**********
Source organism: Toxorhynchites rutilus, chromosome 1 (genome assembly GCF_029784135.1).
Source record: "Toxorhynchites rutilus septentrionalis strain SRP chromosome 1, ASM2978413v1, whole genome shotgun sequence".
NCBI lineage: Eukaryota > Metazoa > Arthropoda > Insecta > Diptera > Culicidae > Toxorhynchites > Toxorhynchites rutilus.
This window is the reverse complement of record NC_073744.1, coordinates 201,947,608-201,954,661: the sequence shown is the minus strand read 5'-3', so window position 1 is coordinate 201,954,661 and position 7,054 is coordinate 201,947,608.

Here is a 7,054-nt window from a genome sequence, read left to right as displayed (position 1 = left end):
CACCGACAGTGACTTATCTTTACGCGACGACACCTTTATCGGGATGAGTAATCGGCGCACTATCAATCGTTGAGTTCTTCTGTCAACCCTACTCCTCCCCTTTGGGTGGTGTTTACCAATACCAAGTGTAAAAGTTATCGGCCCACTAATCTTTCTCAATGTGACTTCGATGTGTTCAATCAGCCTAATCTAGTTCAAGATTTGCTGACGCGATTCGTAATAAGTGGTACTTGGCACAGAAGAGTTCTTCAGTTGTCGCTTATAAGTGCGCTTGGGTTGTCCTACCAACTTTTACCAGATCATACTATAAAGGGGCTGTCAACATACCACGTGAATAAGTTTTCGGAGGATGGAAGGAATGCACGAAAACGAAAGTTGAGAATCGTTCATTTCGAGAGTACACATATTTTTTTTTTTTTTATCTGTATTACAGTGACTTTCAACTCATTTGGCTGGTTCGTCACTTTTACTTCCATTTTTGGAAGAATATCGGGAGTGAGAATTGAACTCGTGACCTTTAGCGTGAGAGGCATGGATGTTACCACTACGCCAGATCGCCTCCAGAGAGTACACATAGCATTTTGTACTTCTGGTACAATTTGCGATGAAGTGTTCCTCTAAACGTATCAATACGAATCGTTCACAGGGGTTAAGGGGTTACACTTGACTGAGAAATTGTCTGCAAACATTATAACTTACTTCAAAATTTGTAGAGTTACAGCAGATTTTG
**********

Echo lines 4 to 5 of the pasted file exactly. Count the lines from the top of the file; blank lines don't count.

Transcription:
This window is the reverse complement of record NC_073744.1, coordinates 201,947,608-201,954,661: the sequence shown is the minus strand read 5'-3', so window position 1 is coordinate 201,954,661 and position 7,054 is coordinate 201,947,608.

Here is a 7,054-nt window from a genome sequence, read left to right as displayed (position 1 = left end):